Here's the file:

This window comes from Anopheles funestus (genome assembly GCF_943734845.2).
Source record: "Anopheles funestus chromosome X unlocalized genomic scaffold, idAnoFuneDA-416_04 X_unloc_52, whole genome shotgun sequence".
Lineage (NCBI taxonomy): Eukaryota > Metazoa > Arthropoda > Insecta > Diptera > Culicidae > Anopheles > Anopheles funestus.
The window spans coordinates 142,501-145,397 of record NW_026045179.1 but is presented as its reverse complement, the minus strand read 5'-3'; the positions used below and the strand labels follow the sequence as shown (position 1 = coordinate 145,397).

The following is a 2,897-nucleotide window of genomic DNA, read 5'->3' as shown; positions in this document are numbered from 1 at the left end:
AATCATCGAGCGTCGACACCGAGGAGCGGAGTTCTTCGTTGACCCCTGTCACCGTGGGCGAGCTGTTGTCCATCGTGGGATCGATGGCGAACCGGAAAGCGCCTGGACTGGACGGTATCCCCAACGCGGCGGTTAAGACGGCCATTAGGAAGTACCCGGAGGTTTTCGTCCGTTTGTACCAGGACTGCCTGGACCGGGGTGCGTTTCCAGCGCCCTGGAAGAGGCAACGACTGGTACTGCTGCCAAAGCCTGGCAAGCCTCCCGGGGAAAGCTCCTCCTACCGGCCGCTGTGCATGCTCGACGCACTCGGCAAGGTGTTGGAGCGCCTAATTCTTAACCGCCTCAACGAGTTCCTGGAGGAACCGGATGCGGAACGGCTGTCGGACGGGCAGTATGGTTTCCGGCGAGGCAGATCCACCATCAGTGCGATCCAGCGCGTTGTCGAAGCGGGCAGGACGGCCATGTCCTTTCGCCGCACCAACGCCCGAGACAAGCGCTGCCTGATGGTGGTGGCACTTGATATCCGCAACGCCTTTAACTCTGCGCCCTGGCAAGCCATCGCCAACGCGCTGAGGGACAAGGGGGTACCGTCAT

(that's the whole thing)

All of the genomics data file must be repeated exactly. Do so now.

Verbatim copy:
This window comes from Anopheles funestus (genome assembly GCF_943734845.2).
Source record: "Anopheles funestus chromosome X unlocalized genomic scaffold, idAnoFuneDA-416_04 X_unloc_52, whole genome shotgun sequence".
Lineage (NCBI taxonomy): Eukaryota > Metazoa > Arthropoda > Insecta > Diptera > Culicidae > Anopheles > Anopheles funestus.
The window spans coordinates 142,501-145,397 of record NW_026045179.1 but is presented as its reverse complement, the minus strand read 5'-3'; the positions used below and the strand labels follow the sequence as shown (position 1 = coordinate 145,397).

The following is a 2,897-nucleotide window of genomic DNA, read 5'->3' as shown; positions in this document are numbered from 1 at the left end:
AATCATCGAGCGTCGACACCGAGGAGCGGAGTTCTTCGTTGACCCCTGTCACCGTGGGCGAGCTGTTGTCCATCGTGGGATCGATGGCGAACCGGAAAGCGCCTGGACTGGACGGTATCCCCAACGCGGCGGTTAAGACGGCCATTAGGAAGTACCCGGAGGTTTTCGTCCGTTTGTACCAGGACTGCCTGGACCGGGGTGCGTTTCCAGCGCCCTGGAAGAGGCAACGACTGGTACTGCTGCCAAAGCCTGGCAAGCCTCCCGGGGAAAGCTCCTCCTACCGGCCGCTGTGCATGCTCGACGCACTCGGCAAGGTGTTGGAGCGCCTAATTCTTAACCGCCTCAACGAGTTCCTGGAGGAACCGGATGCGGAACGGCTGTCGGACGGGCAGTATGGTTTCCGGCGAGGCAGATCCACCATCAGTGCGATCCAGCGCGTTGTCGAAGCGGGCAGGACGGCCATGTCCTTTCGCCGCACCAACGCCCGAGACAAGCGCTGCCTGATGGTGGTGGCACTTGATATCCGCAACGCCTTTAACTCTGCGCCCTGGCAAGCCATCGCCAACGCGCTGAGGGACAAGGGGGTACCGTCAT